In recent weeks, a series of attacks on churches in Burkina Faso has received global media coverage (BBC, 2019). Jihadi militant groups recently accused of pitting ethnic communities against each other (HRW, 2019) are now also accused of trying to ignite a religious war (La Croix, 2019). While jihadists do play a crucial role in the conflict in the region, focusing solely on these groups ignores the state’s role in the brutality. These church attacks not only reflect the growing capacity of jihadists in the region, but the states’ scorched-earth tactics  — a fact the media has failed to highlight.

The attacks in Burkina Faso have roots in neighboring Mali. The conflict in Mali has entered its eighth consecutive year and rages on despite multiple intervening efforts by French, UN, and regional forces.  The conflict mutates as it spreads, and is becoming more brutal. Local populations in Mali have found themselves pinned between repressive government forces, ethnic-based militias, and jihadi militants. Violence in the neighboring countries of Burkina Faso and Niger has correspondingly evolved from mere spillover conflicts into full-fledged insurgencies (ACLED, 2019) in which mass-atrocities and summary executions have become standard practice (Simon-Skjodt Center for the Prevention of Genocide, 2018). As of May 25, there were as many political violence events perpetrated by jihadi militant groups in Burkina Faso during 2019 than in the entirety of 2018. In early March, Burkinabe forces launched Operation Otapuanu in the country’s eastern regions in an attempt to quell the fighting. Despite being touted as a major success, the operation resulted in only temporary withdrawal by militants from the region, and in a corresponding increase in attacks elsewhere in the country — as shown in Figure 1 below (ACLED, 2018).

The increasing scope of the conflict — as demonstrated by these recent attacks on churches — reflects the behavior of regional states, more than the armed groups they fight. States in the region have failed to protect particular communities and, in doing so, fueled conflict, militancy, and insecurity through their use of ethnic-based militias. These militias operate in tandem with government forces, and occasionally with international forces. This was the case during the 2018 offensive in the Mali-Niger borderlands, which exacerbated tensions along ethnic fault lines and prompted mass-atrocities (ACLED, 2018). Similar events occurred in Mali’s “Pays Dogon” where Dozo militiamen allegedly massacred Fulani in Kologoun-Peulh and Ogossagou(RFI, 2019). In Burkina Faso, Koglweogo militiamen committed a massacre of Fulani in Yirgou and neighboring areas (VOA Afrique, 2019). Certainly, jihadi militants do exacerbate cleavages (The Conversation, 2019). However, by favouring certain communities and associated armed groups while stigmatizing and persecuting others, governments in Burkina Faso and Mali spur vicious cycles of violence amongst communities.

The attacks on churches in Burkina Faso are in fact reactions to the scorched-earth tactics of the state, and the militias they work alongside. Over the past months, attacks targeting the Christian community have been recorded in Sergoussouma, Boukouma, Silgadji, Dablo, Kayon, and Toulfé (see Figure 2 below); all took place in the context of military operations accompanied by grave human rights violations (HRW, 2018). Attacks targeting churches are not a novelty: central Mali saw an analogous trend in 2017 (Jeune Afrique, 2017), and these took place in a similar context.  Koglweogo militiamen allegedly aid government forces by identifying members of the — largely Muslim — Fulani community involved in militant activities (Kisal, 2019), behavior that may provoke retribution against the perceived constituency of the Koglweogo. Similarly, the Malian armed forces cooperate with and use Dozos (traditional hunters largely drawn from the Dogon and Bambara communities) as guides and auxiliary forces, often spurring a response against these communities. As a result of this vicious cycle, these conflicts have become increasingly brutalized, intercommunal violence is intensifying, and the actors involved have become more relentless and indiscriminate. These developments have a negative impact on the population, but also on security forces, who face increasing risk of attacks by militants. Security forces have recently abandoned posts in areas under the militant influence such as Déou, Sollé, and Arbinda. In Tongomayel, security forces are forced to close shop in the evening and withdraw to Djibo due to the risk of attacks at night-time.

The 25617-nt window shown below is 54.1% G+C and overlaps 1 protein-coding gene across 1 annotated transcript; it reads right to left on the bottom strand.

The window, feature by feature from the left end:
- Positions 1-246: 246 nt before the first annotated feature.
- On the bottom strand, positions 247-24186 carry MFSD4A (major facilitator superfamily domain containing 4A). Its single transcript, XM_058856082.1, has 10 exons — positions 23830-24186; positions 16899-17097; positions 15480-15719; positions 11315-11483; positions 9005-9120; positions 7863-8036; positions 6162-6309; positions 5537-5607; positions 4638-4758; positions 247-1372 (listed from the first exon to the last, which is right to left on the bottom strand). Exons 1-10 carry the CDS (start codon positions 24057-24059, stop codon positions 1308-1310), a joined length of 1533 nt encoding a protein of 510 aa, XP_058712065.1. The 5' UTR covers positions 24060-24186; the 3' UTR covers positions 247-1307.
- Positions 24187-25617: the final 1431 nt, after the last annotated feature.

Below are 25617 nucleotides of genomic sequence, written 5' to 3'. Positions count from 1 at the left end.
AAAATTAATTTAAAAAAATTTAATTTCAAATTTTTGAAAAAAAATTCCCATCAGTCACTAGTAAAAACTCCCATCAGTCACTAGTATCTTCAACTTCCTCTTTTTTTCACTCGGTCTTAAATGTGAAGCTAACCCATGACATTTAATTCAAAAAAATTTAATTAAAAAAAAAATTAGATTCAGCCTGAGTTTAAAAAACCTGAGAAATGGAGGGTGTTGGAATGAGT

While church attacks by jihadists in the region make international headlines, similarly brutal tactics by the government and its allies — including summary executions of Fulani — fail to garner the same amount of attention. Nevertheless, this approach by government forces is, in part, the catalyst for violence practiced by militant groups in the region. The government’s tactics enable jihadi militants to present themselves as defenders of certain communities, and fast-track recruitment drives. While large-scale government operations may result in superficial short-term gains, the negative impact on the state’s relationship with the population quickly reverses these gains and causes the exponential expansion of militancy in Burkina Faso.

© 2019 Armed Conflict Location & Event Data Project (ACLED). All rights reserved.

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A Vicious Cycle: The Reactionary Nature of Militant Attacks in Burkina Faso and Mali
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Heni Nsaibia
Heni Nsaibia
Héni Nsaibia is a Researcher at ACLED and the founder of the risk consultancy Menastream. He is an intelligence analyst specialized in security-related issues, political violence and non-state actors in North Africa and the Sahel region.
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